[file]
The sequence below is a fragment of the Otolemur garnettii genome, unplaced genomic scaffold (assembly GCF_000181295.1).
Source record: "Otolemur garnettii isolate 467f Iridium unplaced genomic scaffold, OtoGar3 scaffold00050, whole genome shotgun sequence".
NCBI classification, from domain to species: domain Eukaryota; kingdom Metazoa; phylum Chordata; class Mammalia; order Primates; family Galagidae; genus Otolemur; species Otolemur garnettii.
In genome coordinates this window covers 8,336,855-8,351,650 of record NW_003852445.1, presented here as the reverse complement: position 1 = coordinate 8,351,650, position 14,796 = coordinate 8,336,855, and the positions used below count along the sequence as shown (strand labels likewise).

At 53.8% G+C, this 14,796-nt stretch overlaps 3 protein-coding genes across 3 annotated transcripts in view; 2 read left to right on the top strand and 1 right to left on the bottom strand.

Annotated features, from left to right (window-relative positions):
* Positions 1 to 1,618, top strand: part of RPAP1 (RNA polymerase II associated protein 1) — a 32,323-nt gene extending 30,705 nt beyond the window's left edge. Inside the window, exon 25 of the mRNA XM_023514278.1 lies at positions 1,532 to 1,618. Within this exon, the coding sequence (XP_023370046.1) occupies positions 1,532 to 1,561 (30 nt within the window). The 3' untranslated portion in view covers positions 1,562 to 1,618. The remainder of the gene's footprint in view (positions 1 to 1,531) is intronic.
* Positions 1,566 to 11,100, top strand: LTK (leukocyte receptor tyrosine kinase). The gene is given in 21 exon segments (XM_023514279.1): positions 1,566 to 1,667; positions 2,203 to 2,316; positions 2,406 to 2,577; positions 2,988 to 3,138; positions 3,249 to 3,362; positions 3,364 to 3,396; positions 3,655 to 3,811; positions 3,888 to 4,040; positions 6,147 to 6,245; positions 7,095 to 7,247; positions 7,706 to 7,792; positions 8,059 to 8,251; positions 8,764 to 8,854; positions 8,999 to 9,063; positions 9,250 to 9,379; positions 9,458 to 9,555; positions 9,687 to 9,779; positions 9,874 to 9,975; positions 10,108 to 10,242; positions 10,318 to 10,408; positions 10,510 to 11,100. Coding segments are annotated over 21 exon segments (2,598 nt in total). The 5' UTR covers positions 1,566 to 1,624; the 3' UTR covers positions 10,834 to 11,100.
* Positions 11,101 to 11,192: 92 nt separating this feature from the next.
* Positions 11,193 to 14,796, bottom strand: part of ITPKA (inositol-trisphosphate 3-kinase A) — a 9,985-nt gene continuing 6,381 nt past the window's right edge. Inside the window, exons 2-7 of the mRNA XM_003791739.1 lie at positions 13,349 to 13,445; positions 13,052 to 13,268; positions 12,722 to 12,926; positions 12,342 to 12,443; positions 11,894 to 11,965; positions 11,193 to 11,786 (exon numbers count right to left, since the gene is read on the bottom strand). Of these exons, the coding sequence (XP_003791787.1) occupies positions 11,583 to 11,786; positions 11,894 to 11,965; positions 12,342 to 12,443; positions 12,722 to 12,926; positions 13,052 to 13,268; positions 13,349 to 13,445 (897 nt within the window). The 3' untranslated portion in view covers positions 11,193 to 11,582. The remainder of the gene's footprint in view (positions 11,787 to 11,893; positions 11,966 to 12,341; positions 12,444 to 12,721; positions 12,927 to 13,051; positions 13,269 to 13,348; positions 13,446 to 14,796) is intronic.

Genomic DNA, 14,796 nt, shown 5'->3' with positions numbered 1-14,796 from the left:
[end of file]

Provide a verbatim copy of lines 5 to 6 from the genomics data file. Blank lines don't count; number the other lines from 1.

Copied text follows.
At 53.8% G+C, this 14,796-nt stretch overlaps 3 protein-coding genes across 3 annotated transcripts in view; 2 read left to right on the top strand and 1 right to left on the bottom strand.

Annotated features, from left to right (window-relative positions):